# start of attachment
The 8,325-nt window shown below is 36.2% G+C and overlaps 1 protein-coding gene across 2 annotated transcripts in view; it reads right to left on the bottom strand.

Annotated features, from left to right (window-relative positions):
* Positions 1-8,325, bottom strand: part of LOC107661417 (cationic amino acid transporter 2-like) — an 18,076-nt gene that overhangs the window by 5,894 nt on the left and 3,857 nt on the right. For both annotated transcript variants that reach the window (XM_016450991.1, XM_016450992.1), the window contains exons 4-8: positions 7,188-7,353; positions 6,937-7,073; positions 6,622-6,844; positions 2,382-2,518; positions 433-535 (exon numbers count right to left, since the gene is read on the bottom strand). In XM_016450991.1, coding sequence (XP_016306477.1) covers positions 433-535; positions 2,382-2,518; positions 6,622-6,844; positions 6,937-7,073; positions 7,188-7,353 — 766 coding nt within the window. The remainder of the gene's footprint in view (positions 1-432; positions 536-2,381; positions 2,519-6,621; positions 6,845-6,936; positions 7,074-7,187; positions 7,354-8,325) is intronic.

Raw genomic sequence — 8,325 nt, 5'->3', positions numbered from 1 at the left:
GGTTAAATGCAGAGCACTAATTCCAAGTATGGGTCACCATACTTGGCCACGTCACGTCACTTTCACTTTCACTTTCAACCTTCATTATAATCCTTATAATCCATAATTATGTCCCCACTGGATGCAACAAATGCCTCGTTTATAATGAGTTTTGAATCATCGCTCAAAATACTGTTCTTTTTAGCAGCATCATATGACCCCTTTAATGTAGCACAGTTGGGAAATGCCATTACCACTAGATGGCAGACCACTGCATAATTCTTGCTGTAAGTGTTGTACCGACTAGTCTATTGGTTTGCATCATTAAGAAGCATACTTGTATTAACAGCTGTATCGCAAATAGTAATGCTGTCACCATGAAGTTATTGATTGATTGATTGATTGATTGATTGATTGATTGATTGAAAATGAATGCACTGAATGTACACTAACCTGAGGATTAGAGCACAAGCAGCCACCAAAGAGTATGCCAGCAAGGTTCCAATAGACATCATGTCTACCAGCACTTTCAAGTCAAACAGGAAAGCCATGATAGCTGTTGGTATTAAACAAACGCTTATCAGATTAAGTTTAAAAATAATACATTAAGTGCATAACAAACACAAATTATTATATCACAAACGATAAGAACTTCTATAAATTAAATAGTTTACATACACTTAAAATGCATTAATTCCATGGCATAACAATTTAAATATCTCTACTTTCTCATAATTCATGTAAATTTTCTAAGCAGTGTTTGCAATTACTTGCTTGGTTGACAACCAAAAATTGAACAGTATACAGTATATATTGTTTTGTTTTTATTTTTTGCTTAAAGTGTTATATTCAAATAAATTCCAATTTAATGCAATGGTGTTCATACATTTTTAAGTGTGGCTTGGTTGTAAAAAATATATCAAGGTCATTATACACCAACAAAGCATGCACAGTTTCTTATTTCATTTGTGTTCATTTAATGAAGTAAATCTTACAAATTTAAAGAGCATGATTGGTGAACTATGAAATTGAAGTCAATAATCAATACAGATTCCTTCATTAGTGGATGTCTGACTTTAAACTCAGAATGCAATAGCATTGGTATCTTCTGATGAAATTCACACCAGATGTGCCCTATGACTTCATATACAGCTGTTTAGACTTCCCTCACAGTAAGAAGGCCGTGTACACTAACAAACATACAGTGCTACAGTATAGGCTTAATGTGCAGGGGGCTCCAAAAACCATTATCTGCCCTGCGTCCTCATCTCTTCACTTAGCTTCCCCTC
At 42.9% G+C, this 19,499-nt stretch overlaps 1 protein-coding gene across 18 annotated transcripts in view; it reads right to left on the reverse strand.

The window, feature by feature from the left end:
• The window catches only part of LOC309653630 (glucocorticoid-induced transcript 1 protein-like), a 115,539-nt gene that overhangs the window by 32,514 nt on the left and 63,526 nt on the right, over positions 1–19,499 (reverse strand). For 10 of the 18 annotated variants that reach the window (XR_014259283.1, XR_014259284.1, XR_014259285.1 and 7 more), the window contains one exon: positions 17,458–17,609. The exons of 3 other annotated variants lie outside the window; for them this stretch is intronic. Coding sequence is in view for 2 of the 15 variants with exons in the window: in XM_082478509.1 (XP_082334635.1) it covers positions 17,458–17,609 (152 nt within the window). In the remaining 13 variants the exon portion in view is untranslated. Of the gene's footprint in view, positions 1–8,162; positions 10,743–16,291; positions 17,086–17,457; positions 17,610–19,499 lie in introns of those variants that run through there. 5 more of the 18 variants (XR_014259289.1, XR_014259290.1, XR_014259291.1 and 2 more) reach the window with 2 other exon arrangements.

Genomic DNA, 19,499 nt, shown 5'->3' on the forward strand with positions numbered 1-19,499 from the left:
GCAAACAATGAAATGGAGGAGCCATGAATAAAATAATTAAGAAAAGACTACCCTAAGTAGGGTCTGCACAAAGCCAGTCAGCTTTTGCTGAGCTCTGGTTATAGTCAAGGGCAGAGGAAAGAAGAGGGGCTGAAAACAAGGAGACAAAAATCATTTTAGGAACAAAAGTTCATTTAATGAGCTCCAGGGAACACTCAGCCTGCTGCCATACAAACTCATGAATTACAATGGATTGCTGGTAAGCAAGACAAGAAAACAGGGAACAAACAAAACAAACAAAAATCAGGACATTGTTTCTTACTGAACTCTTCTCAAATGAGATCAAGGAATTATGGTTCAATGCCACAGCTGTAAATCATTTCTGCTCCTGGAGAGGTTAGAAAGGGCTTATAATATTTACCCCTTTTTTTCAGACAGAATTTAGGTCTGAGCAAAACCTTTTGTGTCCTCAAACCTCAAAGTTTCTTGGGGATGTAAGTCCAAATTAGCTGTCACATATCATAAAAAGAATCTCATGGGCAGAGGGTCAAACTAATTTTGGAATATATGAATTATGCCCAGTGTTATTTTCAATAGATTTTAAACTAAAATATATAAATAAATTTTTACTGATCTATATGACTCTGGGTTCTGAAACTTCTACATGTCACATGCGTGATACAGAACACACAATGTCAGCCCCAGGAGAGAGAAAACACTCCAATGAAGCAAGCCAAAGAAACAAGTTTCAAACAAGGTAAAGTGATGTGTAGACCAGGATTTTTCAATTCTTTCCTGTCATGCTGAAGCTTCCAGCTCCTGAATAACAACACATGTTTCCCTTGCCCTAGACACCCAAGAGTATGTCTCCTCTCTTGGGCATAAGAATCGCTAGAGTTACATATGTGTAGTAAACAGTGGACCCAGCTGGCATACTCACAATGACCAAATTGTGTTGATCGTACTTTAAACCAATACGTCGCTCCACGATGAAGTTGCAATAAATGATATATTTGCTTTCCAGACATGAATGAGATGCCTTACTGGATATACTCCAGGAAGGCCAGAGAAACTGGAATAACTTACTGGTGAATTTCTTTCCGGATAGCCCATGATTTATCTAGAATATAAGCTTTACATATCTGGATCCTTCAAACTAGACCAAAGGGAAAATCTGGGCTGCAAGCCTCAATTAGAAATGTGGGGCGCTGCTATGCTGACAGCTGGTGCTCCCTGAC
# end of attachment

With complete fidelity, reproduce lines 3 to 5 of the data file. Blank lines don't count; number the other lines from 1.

* Positions 1-8,325, bottom strand: part of LOC107661417 (cationic amino acid transporter 2-like) — an 18,076-nt gene that overhangs the window by 5,894 nt on the left and 3,857 nt on the right. For both annotated transcript variants that reach the window (XM_016450991.1, XM_016450992.1), the window contains exons 4-8: positions 7,188-7,353; positions 6,937-7,073; positions 6,622-6,844; positions 2,382-2,518; positions 433-535 (exon numbers count right to left, since the gene is read on the bottom strand). In XM_016450991.1, coding sequence (XP_016306477.1) covers positions 433-535; positions 2,382-2,518; positions 6,622-6,844; positions 6,937-7,073; positions 7,188-7,353 — 766 coding nt within the window. The remainder of the gene's footprint in view (positions 1-432; positions 536-2,381; positions 2,519-6,621; positions 6,845-6,936; positions 7,074-7,187; positions 7,354-8,325) is intronic.

Raw genomic sequence — 8,325 nt, 5'->3', positions numbered from 1 at the left:
GGTTAAATGCAGAGCACTAATTCCAAGTATGGGTCACCATACTTGGCCACGTCACGTCACTTTCACTTTCACTTTCAACCTTCATTATAATCCTTATAATCCATAATTATGTCCCCACTGGATGCAACAAATGCCTCGTTTATAATGAGTTTTGAATCATCGCTCAAAATACTGTTCTTTTTAGCAGCATCATATGACCCCTTTAATGTAGCACAGTTGGGAAATGCCATTACCACTAGATGGCAGACCACTGCATAATTCTTGCTGTAAGTGTTGTACCGACTAGTCTATTGGTTTGCATCATTAAGAAGCATACTTGTATTAACAGCTGTATCGCAAATAGTAATGCTGTCACCATGAAGTTATTGATTGATTGATTGATTGATTGATTGATTGATTGATTGAAAATGAATGCACTGAATGTACACTAACCTGAGGATTAGAGCACAAGCAGCCACCAAAGAGTATGCCAGCAAGGTTCCAATAGACATCATGTCTACCAGCACTTTCAAGTCAAACAGGAAAGCCATGATAGCTGTTGGTATTAAACAAACGCTTATCAGATTAAGTTTAAAAATAATACATTAAGTGCATAACAAACACAAATTATTATATCACAAACGATAAGAACTTCTATAAATTAAATAGTTTACATACACTTAAAATGCATTAATTCCATGGCATAACAATTTAAATATCTCTACTTTCTCATAATTCATGTAAATTTTCTAAGCAGTGTTTGCAATTACTTGCTTGGTTGACAACCAAAAATTGAACAGTATACAGTATATATTGTTTTGTTTTTATTTTTTGCTTAAAGTGTTATATTCAAATAAATTCCAATTTAATGCAATGGTGTTCATACATTTTTAAGTGTGGCTTGGTTGTAAAAAATATATCAAGGTCATTATACACCAACAAAGCATGCACAGTTTCTTATTTCATTTGTGTTCATTTAATGAAGTAAATCTTACAAATTTAAAGAGCATGATTGGTGAACTATGAAATTGAAGTCAATAATCAATACAGATTCCTTCATTAGTGGATGTCTGACTTTAAACTCAGAATGCAATAGCATTGGTATCTTCTGATGAAATTCACACCAGATGTGCCCTATGACTTCATATACAGCTGTTTAGACTTCCCTCACAGTAAGAAGGCCGTGTACACTAACAAACATACAGTGCTACAGTATAGGCTTAATGTGCAGGGGGCTCCAAAAACCATTATCTGCCCTGCGTCCTCATCTCTTCACTTAGCTTCCCCTC